However, in 1841 Edmund Albius discovered a quicker, more practical method, which was used throughout the vanilla-producing countries (Childers et al. 1959). Artificial pollination was apparently practiced in Mexico soon after 1840, when a member of the French colony at Jicaltepec, Veracruz, brought back with him the technique after he was sent to France to study tropical agriculture; almost immediately the technique was adopted by Totonaco indians, with a spectacular increase in vanilla production (Bruman 1948). Natural pollination in the wild and plantations is usually extremely low in the native areas. In spite of the many difficulties associated with its cultivation (pollination, fungal diseases, etc.) and time-consuming production, vanilla has become one of the most widely used flavourings in the world. The most important species for the production of vanilla is V planifolia, which is indigenous to Central America, from eastern Mexico to Costa Rica (Soto, unpublished data). It is also cultivated widely throughout the tropics and often found escaped from cultivation. Two other species are grown commercially, V pompona and V tahitensis, but their vanilla is of a different chemical composition and an inferior quality and therefore commands a lower price in the market than that of V planifolia. Vanilla pompona is usually called pompona vanilla or vanillon. It is mainly cultivated in Guadeloupe and can be grown under more adverse conditions than V planifolia. It is also more resistant to the vanilla root rot disease caused by Fusarium batatis var. vanillae, and flowers after 1-2 years of planting, whereas cuttings of the same size of V planifolia do not usually flower until the third year. Vanilla tahitensis is found in Tahiti and other Pacific islands, including New Guinea, and is also cultivated in Hawaii. Aromatic Vanilla fruits are apparendy an adaptation to bat dispersal and seem to be found in all the leafy American species, except in the group of species with membranaceous leaves. Therefore, aromatic fruits are known or expected from 35 species, including V. appendiculata Rolfe, V. bicolor, V. calyculata Schltr., V. chamissonis Klotzsch, V. cribbiana Soto Arenas, V. dressleri Soto Arenas, V. fimbriata Rolfe, V. gardneri Rolfe, V. grandijlora Lindl., V. hamata Klotzsch, V. hartii Rolfe, V. hostmannii Rolfe, V. insignis, V. odorata Presl, V. palmarum, V. phaeantha Rchb.f., V. ruiziana Klotzsch, V. trigonocarpa, and V. vellozii Rolfe (besides the cultivated ones in which they are well documented; Porteres 1954; M. Soto, unpublished data). Some of these species are cultivated locally or gathered from the wild, but they are not of economic importance. In Mexico, Indian women hold the fruits of V. pompona in great esteem and prepare them with oil before applying to the hair. The fruits of widespread V. odorata are also collected in many American countries as a V. planifolia substitute and give fragrance to rums.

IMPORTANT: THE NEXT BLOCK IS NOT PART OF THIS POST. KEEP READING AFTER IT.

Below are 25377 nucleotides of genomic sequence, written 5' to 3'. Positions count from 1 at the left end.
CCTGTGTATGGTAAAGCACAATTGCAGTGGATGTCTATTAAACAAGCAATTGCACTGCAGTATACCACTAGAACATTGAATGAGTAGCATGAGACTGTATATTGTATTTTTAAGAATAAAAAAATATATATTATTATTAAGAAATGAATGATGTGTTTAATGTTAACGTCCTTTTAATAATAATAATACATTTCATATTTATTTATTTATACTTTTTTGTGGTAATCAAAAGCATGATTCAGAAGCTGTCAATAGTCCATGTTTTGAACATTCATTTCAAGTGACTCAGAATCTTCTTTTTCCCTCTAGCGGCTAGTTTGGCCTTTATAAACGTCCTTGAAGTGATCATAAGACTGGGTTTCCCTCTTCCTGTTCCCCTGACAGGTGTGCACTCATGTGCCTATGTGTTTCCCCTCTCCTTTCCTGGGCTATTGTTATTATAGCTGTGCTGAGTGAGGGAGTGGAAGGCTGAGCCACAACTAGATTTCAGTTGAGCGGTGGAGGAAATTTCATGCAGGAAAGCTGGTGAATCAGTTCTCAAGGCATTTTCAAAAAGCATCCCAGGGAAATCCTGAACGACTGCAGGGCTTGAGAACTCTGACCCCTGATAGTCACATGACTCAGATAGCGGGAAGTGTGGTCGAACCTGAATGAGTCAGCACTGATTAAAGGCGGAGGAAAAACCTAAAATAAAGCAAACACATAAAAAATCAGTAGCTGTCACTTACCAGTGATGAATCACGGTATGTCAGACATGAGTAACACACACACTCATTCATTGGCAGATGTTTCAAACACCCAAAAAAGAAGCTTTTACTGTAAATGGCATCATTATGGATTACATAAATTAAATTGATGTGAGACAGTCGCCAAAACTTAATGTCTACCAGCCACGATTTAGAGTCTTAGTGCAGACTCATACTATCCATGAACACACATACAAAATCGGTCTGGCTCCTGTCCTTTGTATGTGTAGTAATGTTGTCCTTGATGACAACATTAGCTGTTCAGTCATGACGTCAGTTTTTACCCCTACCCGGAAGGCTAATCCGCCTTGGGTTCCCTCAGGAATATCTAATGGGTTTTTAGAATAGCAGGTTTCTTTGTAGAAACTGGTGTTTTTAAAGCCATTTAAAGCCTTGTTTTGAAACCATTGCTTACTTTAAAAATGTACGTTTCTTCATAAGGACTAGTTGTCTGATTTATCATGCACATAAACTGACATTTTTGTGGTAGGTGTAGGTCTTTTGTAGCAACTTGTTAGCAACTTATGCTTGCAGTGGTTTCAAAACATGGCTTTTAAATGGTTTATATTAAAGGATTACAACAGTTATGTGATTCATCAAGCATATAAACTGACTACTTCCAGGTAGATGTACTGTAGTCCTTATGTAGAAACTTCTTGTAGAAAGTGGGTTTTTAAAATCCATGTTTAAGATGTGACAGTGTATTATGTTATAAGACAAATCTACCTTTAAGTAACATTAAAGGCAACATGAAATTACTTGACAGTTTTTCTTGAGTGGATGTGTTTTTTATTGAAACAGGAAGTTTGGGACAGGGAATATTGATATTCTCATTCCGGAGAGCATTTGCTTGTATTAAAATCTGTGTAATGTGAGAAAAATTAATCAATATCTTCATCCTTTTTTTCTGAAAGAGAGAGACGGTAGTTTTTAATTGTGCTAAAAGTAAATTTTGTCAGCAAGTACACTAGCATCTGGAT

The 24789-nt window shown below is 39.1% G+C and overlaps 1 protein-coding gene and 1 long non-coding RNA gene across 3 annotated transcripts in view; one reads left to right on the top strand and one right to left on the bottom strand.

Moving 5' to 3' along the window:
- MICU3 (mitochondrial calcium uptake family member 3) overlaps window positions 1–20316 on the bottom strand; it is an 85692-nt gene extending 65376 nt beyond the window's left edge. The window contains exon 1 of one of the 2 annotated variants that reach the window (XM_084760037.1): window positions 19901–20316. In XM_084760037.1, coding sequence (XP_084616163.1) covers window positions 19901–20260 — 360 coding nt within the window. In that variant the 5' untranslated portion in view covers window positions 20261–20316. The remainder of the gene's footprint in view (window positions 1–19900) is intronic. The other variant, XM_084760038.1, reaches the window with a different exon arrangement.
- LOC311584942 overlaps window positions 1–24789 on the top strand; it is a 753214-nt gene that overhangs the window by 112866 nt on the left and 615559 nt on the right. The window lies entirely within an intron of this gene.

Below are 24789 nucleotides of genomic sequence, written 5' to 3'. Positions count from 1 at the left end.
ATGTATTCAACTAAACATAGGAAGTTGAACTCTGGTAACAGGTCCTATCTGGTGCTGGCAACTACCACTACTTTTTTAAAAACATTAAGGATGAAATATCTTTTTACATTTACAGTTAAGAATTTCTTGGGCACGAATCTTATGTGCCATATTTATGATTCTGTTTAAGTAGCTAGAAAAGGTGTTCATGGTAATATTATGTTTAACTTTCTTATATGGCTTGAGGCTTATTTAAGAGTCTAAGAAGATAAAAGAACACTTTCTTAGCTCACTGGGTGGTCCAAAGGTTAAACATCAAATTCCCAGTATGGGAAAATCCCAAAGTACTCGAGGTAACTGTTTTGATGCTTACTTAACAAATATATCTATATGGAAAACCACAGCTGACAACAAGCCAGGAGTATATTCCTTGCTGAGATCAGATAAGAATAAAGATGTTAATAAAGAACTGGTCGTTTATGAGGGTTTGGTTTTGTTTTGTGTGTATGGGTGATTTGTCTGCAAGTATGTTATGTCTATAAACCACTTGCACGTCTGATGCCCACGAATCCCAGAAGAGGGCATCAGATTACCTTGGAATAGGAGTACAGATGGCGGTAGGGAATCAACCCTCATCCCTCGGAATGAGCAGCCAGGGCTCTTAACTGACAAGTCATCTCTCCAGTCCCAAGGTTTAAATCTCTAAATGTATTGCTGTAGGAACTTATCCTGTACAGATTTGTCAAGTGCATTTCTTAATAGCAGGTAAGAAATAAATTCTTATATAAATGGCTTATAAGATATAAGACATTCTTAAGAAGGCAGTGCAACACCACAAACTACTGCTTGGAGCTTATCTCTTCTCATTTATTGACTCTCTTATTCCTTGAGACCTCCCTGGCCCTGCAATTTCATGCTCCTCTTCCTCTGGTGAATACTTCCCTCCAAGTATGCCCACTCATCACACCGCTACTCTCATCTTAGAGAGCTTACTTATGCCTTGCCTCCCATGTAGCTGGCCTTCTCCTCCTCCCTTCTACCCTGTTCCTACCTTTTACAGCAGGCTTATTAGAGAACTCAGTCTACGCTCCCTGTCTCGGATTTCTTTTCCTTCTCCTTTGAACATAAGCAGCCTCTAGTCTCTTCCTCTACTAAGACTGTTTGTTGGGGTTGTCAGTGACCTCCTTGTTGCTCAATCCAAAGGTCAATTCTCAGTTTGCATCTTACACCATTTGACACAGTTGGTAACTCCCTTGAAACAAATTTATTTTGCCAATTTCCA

Reports of aromatic fruits in V. bertoniensis Bertoni and V. perexilis Bertoni (=V. parvifolia Barb.Rodr.) have not been confirmed, since the available specimens have dry, dehiscent fruits with no trace of odour. Some Caribbean and Asian species, such as V. claviculata Sw., V. grzjjithii Rchb.f., and V. abundijlora J.J.Sm. produce fleshy, sometimes edible fruits that seem to be dispersed by animals. Vanilla extract is used to flavour ice cream, confectionery, cola soft drinks, tobacco, and is widely used in bakery and perfumery. The roots of some species (e.g. V. grandifolia Lindl. and V. ova/is Blanco) are used to prepare fishing nets and baskets (see Lawler 1984). Leafless Vanilla stems are used in Madagascar to prepare aphrodisiacs, and the fruits of V. planifolia are thought also to have aphrodisiac properties. Other species in America, Asia, and Africa have been used in folk medicine (Lawler 1984). In Mexico V. planifolia flowers were used as charms, and the fruits are at present widely esteemed as charms to scare away evil spirits. Global demand for natural vanilla outstrips supply. Vanilla substitutes, such as tonka bean (Dipteryx species; Fabaceae), synthetic vanillin, and the new approaches to culturing Vanilla cells in vitro for producing 'natural vanilla' are unlikely to influence the market for field-grown and village-cured vanilla, just as there are no substitutes for wine or olive oil. If the trend to return to natural products persists, vanilla will continue being an important resource for developing tropical countries (NV, RG, MAS).